Devarim-Fighters

There is a subtle but interesting difference between how Moshe addresses the tribes of Reuven and Gad in our parsha (Devarim) compared to how he addressed them when they first approached him about living on the “East bank.” back in parshat Matos-Masei.

In the previous parsha (Numbers 32:17), Moshe instructed them to “lead before the Jewish people” when they go to war against the seven Canaanite nations occupying the Land of Israel.  That is, the two tribes were to fight together with the other tribes in the war of conquest, but at their head, “in front” of them.

However, in our parsha (Deut 3:18), Moshe commands the two tribes to “go before your brothers…”  Rashi explains; “They preceded the rest of the Jews in war…” implying that Gad and Reuven were to fight, not together with the rest of the Jews, but in front and separate from them.  What accounts for the difference in Moshe’s instructions?  Why does he change from the previous book of the Torah (Numbers, Bamidbar) to our current book (Deuteronomy, Devarim)?

Before answering, let’s look at another question.  If the war were to be won easily, it was good to have the most fierce tribes at the head of the fighting.  And it was well known that neither Gad nor Reuven, but another tribe, was considered the most fierce of the fighters – that tribe was Yehuda, who were compared to a lion.  So, why did not Moshe have the tribe of Yehuda fight in front of all the Jewish people?  The answer lies in the blessing that Yehuda received – “Yehuda, your hand will be upon the neck of your adversaries…”  This indicates that Yehuda was so fierce that his enemies would automatically run away from them, and therefore he would have to chase them, catch up and place his hands “on their neck” to stop them.  And invariably some would get away and escape.  This could not be allowed to happen during the war to conquer the land of Israel, for the Jews were commanded to kill all of the Canaanite nations.  And that is why Moshe did not command the tribe of Yehuda to fight at the head of the Jewish people.

Back to the question above – what accounts for the difference between Moshe’s directions to Gad and Reuven in parshat Matos and in our parsha?  What occurred between the two parshas was the Moshe realized that he would not be entering the land of Israel.  That became finalized only now, in parshat Devarim as he stood before the rest of the Jews overlooking the land of Israel from the east.  And since it would not be Moshe leading the Jews into battle in Israel, but Joshua, it was going to be a different kind of war.

In general, Moshe’s leadership was openly miraculous. From the exodus from Egypt and the giving of the Torah and the events in the desert, there was nothing the Moshe accomplished that took place in a natural manner.  It was all accompanied by supernatural miracles.  It follows that a war led my Moshe in the land of Israel would also have been completely miraculous.  The Canaanite nations would not have even attempted to fight; they would have either died automatically or left the boundaries of Israel without a fight.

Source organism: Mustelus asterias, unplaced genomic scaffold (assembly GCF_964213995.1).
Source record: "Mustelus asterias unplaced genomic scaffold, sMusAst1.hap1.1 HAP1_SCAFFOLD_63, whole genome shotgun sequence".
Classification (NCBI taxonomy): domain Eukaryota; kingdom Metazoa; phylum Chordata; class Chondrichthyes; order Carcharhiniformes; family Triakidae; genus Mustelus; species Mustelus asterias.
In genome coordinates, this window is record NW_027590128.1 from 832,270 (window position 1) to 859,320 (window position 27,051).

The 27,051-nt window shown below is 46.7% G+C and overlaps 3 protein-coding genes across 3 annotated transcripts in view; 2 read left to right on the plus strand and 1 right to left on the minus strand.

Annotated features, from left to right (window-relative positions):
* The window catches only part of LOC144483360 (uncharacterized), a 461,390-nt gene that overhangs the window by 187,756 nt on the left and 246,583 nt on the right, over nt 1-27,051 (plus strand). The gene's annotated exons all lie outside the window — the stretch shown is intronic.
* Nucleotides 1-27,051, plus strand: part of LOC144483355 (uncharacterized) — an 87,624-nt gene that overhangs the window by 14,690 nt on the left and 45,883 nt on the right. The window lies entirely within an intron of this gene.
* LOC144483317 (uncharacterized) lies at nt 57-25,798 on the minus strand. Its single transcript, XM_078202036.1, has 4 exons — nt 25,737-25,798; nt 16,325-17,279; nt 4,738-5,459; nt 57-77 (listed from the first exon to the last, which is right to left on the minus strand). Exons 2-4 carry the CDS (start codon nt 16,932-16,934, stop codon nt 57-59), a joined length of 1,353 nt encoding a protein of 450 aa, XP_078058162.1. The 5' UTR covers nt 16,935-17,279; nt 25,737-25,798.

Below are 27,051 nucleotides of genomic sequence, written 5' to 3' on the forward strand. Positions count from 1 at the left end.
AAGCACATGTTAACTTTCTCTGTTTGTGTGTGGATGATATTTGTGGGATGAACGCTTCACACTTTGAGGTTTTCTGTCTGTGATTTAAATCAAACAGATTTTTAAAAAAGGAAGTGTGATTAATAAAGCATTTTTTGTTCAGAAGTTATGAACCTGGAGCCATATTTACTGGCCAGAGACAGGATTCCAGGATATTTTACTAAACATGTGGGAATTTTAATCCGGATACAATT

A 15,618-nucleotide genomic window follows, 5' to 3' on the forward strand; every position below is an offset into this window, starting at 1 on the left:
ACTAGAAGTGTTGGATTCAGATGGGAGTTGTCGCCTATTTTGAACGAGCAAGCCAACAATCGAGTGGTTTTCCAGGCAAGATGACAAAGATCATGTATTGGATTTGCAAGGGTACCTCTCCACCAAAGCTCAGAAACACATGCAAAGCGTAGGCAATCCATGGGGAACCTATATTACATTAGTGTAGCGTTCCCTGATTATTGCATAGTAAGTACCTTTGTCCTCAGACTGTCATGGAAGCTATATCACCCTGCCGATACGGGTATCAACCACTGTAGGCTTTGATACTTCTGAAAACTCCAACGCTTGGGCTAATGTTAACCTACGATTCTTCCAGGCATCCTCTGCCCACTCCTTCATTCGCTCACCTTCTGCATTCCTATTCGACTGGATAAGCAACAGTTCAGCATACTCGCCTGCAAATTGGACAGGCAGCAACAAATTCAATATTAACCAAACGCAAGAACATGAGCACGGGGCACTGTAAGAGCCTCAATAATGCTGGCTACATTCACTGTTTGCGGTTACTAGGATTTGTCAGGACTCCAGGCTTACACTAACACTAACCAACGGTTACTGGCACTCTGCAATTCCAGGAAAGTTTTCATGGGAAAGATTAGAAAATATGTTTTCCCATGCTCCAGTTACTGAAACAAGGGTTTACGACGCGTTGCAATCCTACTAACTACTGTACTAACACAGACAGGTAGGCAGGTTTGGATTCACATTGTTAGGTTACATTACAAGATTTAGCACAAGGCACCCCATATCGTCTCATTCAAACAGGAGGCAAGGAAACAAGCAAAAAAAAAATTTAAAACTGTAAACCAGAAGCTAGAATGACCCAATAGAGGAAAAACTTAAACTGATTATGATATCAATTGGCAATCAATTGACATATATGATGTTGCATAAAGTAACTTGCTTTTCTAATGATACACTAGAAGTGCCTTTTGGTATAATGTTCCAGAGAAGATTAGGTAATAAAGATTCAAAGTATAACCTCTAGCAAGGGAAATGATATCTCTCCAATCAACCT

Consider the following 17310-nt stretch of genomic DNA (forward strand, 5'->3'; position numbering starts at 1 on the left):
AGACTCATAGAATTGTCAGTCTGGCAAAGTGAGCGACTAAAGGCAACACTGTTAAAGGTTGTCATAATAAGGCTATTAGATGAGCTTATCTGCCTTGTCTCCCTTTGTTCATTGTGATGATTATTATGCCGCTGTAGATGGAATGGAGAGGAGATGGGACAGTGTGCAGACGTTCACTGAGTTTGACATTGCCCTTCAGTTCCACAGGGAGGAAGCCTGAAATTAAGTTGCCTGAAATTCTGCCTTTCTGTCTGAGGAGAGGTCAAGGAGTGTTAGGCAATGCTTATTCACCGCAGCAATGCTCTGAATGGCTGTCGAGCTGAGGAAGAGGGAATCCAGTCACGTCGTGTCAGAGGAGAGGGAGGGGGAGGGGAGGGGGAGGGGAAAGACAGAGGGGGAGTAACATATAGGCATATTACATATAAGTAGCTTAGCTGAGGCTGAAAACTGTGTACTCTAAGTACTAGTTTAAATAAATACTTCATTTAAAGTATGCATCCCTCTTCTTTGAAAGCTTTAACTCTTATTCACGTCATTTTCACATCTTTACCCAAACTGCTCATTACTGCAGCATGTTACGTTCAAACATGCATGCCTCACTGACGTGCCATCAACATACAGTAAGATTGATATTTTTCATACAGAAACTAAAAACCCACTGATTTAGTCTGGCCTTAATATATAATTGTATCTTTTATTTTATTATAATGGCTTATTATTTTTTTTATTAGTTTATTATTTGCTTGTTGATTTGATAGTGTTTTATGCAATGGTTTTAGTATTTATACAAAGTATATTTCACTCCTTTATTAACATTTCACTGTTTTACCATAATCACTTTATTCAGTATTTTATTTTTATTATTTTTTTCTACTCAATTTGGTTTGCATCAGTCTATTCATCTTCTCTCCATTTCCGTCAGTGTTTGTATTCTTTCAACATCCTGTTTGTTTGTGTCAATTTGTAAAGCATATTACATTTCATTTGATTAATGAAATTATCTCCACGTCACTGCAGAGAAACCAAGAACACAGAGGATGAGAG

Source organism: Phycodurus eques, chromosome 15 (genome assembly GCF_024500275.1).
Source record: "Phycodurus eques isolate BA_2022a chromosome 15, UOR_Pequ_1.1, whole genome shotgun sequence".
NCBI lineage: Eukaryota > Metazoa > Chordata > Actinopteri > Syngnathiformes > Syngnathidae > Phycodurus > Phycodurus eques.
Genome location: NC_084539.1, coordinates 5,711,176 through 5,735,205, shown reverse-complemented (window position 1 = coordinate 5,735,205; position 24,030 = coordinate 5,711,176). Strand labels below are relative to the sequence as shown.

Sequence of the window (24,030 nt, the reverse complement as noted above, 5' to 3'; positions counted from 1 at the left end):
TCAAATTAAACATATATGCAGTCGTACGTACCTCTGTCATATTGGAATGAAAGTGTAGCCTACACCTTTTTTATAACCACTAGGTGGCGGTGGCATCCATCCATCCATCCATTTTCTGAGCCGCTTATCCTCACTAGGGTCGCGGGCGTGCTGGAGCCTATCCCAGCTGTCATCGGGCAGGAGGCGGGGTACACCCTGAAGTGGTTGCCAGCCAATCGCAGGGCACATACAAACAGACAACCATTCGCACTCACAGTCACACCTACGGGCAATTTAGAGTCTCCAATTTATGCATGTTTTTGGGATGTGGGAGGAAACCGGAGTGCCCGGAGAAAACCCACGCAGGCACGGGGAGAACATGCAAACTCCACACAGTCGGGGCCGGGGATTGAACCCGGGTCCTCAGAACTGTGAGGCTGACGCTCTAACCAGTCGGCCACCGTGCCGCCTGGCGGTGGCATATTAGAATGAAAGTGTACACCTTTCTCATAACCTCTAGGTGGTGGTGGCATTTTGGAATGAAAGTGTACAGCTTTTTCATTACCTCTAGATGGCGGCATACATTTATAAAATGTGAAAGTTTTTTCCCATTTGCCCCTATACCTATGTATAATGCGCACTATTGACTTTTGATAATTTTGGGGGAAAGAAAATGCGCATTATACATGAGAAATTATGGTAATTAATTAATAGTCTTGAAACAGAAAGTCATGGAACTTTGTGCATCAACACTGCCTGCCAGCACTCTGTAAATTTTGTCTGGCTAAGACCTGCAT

However, a war led by Joshua was another matter automatically.  If Moshe was like the sun, Joshua was like the moon.  His path was not miraculous, at least not in the obvious way of Moshe Rabeinu.  Joshua would have to fight within the boundaries of nature.  Within those limitations of the physical world, Joshua and the Jews did see miraculous results, but they were of the supernatural nature of Moshe Rabeinu.  When Joshua fought, for example, the Jews lost no men.  But still, it was necessary for Joshua to round up the troops, to fight and to generally operate within the limitations of nature.  The results were beyond natural, but the efforts were within the bounds of nature.

And that is what accounts for the different set of instructions issued to the tribes of Gad and of Reuven.  In parshat Matos, when Moshe still thought he might enter the land, he instructed them to fight “before” but together with the rest of the Jews.  Moshe knew that the presence of Gad and Reuven alone would suffice to vanquish the seven Canaanite nations.  No fighting would be necessary; rather, the appearance alone of the tribes would suffice and therefore they could all approach the battle together.  However, once it became clear that it was Joshua who would lead the Jews into battle, it became a natural war, fought within the boundaries of nature.  In that case, it made sense to put Gad and Reuven “before” the tribes, and also separate from them.  It was known that Gad were so fierce that they would “lop off the arm together with the head” of the enemy, and that is what they did.  So, Moshe had them lead the rest of the Jews, and if there happened to be any enemy troops who weren’t killed by Gad and Reuven, the remaining tribes would follow up and do a “mop-up” operation.  Therefore, Moshe instructed them in our parsha to fight “before” and separate from the rest of the Jews, to allow for the war to take place in a “natural” manner.

For a more detailed version, go to www.jerusalemconnection.org

From Likutei Sichot of the Lubavitcher Rebbe, vol. 9, Page 1-13

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